April 6 2012
There is still a lot of discussion about the role of story in video games, and the claim to "story-driven" content is a selling point of games like Star Wars: The Old Republic. I've touched on that title's extensive use of voice-overs before, but the larger issue ties into whether games are really good vehicles for narrative in the first place. We have other media that seems ideally suited to telling stories, is it necessary to drench games in narrative as well? How important is the storyline to the average player?
While narrative is by no means essential to a game, it has been part of certain types of games for a very long time. MUDs have offered rich storylines for decades, and even earlier pen-and-paper RPGs like D&D have strong narrative elements. While some game genres rely heavily on story, history is also littered with games that are completely devoid of narrative, such as Tetris, Asteroids, or more recently, Counter-Strike and World of Tanks.
Story has received a growing amount of attention in MMORPGs as they've matured. Narrative was scant in early versions of EverQuest, as were quests (ironically), but in the post-World of Warcraft era of quest-heavy games, some sort of storyline is now expected. Story is frequently used to address the inherently repetitive nature of games and make them feel less repetitive. There are people for whom story is the main attraction, and when it ends they stop playing.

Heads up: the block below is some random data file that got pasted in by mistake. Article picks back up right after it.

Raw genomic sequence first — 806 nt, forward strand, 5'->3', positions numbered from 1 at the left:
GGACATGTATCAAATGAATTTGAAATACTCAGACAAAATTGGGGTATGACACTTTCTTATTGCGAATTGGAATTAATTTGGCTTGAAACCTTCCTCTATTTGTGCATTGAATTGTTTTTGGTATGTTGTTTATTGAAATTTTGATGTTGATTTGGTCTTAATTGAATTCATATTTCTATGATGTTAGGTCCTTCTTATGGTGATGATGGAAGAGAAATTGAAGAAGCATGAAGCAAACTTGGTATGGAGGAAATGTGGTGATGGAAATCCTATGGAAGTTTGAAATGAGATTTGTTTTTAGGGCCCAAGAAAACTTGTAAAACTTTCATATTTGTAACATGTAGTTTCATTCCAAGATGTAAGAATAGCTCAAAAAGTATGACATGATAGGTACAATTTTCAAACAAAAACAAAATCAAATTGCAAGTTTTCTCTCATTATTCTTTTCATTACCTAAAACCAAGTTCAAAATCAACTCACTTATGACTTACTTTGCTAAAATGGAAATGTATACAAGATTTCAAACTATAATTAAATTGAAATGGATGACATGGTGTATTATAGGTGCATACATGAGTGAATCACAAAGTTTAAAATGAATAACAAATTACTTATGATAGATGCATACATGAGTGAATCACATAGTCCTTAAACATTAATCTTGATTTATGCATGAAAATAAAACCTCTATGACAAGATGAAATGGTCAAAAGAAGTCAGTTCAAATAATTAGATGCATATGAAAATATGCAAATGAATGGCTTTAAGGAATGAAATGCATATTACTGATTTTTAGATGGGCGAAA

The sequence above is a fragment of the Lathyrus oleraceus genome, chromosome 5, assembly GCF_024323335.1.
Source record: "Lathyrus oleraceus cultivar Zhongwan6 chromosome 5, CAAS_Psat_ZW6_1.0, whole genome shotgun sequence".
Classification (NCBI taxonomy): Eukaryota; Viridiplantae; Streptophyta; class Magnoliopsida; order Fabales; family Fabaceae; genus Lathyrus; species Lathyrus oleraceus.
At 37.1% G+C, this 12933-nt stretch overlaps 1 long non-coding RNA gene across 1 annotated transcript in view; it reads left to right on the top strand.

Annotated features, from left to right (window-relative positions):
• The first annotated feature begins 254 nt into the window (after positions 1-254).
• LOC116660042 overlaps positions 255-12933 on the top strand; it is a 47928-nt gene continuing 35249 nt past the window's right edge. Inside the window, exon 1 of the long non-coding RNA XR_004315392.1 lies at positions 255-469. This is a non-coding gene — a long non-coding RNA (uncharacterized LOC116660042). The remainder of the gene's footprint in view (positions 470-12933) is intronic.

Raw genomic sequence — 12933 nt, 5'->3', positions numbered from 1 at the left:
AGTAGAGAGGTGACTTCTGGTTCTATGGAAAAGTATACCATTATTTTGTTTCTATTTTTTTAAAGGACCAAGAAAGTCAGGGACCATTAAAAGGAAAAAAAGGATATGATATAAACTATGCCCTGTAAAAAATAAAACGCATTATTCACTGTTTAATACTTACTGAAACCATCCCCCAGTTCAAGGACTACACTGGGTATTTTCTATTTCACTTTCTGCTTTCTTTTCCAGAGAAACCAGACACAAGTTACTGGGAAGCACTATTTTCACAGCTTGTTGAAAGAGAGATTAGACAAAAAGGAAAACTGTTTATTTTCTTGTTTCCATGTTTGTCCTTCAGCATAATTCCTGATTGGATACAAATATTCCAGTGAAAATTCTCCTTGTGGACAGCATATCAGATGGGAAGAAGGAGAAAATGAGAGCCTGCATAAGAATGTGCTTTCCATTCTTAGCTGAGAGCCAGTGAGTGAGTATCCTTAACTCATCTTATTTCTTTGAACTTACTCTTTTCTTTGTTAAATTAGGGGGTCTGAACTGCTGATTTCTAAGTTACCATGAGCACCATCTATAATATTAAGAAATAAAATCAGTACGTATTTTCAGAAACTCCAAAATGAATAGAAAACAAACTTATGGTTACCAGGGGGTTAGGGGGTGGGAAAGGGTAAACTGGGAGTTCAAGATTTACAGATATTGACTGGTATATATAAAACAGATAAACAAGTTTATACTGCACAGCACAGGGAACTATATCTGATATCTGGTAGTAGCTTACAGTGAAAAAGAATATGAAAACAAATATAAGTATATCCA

Nevertheless, I would wager that those who largely ignore quest text and lore are greater in number. Most of the people I run into while playing are in such a hurry to reach the next level that there's simply no time to read anything. They long ago lost interest in the fabricated reason behind their assignment to kill 10 boars, and wouldn't even bother with the quest if there weren't additional rewards associated with it.
Although games are clearly capable of telling stories, I'm still not convinced that they are as ideally suited for it as other media. Stories are necessarily quite linear, but games aren't subject to this restriction in the same way. The interactive element makes it possible for different players to have different experiences with the same game. It also makes it possible for a game to be repetitive and still be entertaining, which is very difficult to accomplish with a story.
Gameplay is fundamentally a problem-solving activity. A challenge is presented which must be overcome in accordance with the rules and game mechanics. If these elements of a game are lacking, no amount of narrative can save it, so they should always be given priority.
In my view, there's nothing wrong with using narrative in a game until gameplay starts to suffer for it. Developers have the tricky task of deciding how much time and money to put into story, and how much to put into other aspects of the game. One has to wonder what the recent Star Wars: The Old Republic, for example, might have been if the vast resources that went into narrative and voice-acting had instead been devoted to other parts of the project. It's impressive accomplishment, but like a lot of others, I soon found myself resorting to the space bar to skip the long-winded speeches attached to every minor request. Some games, despite having excellent stories, simply try a little too hard to be movies.